There was a lot of adventure today so I’m going to split up the day into three posts. There was a light rain so made plans to go to the Art Gallery and Museums. First though, a big thank you to my friend Freddie Arps who is looking after my 2 pugs, Eve and Raisin, while I’m gone. I was really missing them and she sent me photos of them missing me.
On my walking food tour yesterday, Gio at the Prince George Hotel was our first stop. It is a 4 diamond restaurant. I went there for breakfast because I wanted Eggs Benedict with real Hollandaise sauce – and the chef did not disappoint.
Lots of history with St. Paul’s Anglican Church being the oldest building. The door was open and the resident priest was on hand to tell stories. Normally, during the summer, there are students. I was fortunate to have him around to answer my question. See the top row of 5 windows…
They have a ghost story about the day of the Halifax explosion. The priest was in the church at the time but did not survive. His ghost still haunts the place and if you look closely at the 3rd window, you can see his profile.
Took this in the evening but when the door is open, that is when visitors can enter. Built in 1750, it is a designated heritage building.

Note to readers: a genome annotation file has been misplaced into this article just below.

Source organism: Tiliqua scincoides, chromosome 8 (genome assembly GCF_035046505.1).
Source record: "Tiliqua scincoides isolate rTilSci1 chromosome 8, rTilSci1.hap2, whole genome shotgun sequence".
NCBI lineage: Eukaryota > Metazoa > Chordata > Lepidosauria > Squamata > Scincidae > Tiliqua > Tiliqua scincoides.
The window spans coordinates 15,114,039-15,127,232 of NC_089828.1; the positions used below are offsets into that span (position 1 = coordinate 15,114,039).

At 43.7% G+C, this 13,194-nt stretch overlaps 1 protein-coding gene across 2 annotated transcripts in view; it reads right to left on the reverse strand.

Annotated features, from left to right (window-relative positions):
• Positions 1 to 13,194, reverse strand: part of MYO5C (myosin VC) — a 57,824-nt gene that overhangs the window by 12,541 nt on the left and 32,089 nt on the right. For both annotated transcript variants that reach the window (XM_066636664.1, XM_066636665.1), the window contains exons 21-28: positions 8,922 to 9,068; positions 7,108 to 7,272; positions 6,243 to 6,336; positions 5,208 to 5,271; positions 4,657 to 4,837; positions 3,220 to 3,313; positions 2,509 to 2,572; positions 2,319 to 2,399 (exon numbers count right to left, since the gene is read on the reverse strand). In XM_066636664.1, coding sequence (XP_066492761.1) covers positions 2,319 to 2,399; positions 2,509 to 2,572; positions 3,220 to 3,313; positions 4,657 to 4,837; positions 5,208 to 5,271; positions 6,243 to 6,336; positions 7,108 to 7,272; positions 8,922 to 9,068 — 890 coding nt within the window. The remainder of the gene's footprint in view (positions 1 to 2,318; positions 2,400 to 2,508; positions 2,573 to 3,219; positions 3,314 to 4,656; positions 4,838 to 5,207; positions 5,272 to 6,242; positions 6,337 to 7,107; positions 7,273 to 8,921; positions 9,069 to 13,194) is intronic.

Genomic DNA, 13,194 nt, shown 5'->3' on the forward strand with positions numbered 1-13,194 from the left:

There is a piece of iron that was embedded into the wall from the Halifax Explosion.
There are 2600 pipes with the organ.
At the back of the church there is the only original stained glass window that survived the explosion.
St Paul’s has the longest running Sunday School.
Beneath the floor is the crypt with about 20 distinguished Haligonians. Under this piano is a German colonel who was a mercenary, employed by the British against the French.
In 1813, the British frigate “Shannon” and the U.S. ship “Chesapeake” fought just outside Halifax. A cannon from each ship is on display by the provincial government building. The ship was captured and brought into the harbour on a Sunday. It’s said that the morning service in the church emptied to see the ship.
The Shannon gun was brought up to the Halifax Citadel and used as the Noon and Evening gun until 1905. Below is the U.S. gun